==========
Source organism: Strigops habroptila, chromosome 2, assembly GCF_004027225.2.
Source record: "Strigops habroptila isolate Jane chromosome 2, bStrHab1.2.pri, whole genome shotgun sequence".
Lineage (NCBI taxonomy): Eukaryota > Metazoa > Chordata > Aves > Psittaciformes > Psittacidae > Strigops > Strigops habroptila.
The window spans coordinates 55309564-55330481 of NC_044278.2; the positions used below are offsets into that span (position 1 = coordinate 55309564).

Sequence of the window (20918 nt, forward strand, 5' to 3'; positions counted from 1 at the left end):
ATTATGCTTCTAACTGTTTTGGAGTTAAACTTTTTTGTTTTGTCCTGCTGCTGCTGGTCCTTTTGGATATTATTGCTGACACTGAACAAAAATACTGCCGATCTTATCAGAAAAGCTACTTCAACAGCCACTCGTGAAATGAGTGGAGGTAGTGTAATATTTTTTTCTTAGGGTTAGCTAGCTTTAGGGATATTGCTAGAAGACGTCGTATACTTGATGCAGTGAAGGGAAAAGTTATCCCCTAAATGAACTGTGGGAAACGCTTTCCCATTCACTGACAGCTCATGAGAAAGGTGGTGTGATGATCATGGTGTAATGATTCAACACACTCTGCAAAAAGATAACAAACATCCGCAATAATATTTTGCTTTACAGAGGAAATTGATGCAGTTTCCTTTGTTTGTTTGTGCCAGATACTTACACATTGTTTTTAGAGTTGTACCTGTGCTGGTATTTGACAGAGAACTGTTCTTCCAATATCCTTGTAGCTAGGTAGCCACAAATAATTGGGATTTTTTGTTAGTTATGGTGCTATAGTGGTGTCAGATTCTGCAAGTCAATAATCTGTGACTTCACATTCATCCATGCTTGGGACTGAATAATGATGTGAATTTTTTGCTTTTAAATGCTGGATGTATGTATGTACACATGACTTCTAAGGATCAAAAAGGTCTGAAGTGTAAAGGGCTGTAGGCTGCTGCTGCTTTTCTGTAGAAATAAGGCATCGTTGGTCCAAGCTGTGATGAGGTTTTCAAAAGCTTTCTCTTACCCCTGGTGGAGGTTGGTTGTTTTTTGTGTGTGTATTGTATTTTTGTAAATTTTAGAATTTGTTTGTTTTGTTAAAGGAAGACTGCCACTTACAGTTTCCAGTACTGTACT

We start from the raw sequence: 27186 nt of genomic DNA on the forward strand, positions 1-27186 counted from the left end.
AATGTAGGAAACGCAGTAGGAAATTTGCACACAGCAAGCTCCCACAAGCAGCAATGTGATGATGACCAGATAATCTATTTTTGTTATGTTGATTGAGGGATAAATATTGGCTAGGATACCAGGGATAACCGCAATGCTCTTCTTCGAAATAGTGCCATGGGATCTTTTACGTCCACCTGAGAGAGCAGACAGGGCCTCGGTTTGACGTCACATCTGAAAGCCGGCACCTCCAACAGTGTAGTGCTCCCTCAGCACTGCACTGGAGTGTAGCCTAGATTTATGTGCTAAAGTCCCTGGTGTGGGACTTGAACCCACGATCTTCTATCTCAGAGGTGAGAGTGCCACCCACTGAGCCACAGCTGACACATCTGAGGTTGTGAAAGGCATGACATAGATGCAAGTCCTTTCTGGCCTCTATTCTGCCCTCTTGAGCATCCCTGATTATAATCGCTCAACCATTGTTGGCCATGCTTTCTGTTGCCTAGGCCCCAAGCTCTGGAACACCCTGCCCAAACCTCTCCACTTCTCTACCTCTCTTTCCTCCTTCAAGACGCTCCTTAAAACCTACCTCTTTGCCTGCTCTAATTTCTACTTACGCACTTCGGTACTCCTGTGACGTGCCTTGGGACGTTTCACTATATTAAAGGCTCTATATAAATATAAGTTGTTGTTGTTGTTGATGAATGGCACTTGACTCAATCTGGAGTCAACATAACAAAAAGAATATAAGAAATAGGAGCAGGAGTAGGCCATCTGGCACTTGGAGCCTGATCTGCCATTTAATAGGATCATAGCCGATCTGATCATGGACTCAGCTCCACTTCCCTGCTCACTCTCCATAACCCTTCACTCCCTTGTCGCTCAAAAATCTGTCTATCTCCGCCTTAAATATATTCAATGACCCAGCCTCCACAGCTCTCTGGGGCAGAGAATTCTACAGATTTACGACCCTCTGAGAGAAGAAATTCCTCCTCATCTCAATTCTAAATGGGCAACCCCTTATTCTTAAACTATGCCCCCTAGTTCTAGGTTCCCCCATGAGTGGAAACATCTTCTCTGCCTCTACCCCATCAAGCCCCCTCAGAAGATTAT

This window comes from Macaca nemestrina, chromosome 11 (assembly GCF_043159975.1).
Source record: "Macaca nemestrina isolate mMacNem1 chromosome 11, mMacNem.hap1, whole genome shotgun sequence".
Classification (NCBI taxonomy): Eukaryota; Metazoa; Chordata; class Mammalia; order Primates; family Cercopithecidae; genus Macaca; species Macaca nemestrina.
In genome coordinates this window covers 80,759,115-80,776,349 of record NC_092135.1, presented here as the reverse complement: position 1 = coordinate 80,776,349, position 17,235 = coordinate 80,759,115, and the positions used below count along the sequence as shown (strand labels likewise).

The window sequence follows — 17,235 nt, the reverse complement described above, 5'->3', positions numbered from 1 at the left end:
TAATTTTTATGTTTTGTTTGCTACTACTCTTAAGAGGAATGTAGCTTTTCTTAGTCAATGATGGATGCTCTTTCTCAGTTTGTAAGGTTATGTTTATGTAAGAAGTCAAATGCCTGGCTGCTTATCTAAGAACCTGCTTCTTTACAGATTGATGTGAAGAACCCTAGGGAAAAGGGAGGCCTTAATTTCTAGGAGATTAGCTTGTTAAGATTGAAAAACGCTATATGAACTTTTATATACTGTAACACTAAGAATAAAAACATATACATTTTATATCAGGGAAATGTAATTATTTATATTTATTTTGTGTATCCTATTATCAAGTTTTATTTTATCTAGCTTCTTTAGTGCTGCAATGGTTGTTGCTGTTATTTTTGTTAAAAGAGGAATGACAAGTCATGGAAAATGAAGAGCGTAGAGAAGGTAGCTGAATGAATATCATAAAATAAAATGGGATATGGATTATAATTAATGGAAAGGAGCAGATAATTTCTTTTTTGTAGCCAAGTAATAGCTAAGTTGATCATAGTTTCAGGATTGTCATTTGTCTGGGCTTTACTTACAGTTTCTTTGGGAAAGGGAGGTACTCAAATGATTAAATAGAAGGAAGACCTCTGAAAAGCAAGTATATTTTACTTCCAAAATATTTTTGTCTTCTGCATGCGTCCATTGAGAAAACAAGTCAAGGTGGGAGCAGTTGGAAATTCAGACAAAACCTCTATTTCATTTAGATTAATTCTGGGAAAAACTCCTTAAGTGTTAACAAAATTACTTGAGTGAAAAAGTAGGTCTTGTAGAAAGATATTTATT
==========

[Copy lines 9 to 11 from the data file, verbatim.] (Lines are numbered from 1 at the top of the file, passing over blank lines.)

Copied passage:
This window comes from Macaca nemestrina, chromosome 11 (assembly GCF_043159975.1).
Source record: "Macaca nemestrina isolate mMacNem1 chromosome 11, mMacNem.hap1, whole genome shotgun sequence".
Classification (NCBI taxonomy): Eukaryota; Metazoa; Chordata; class Mammalia; order Primates; family Cercopithecidae; genus Macaca; species Macaca nemestrina.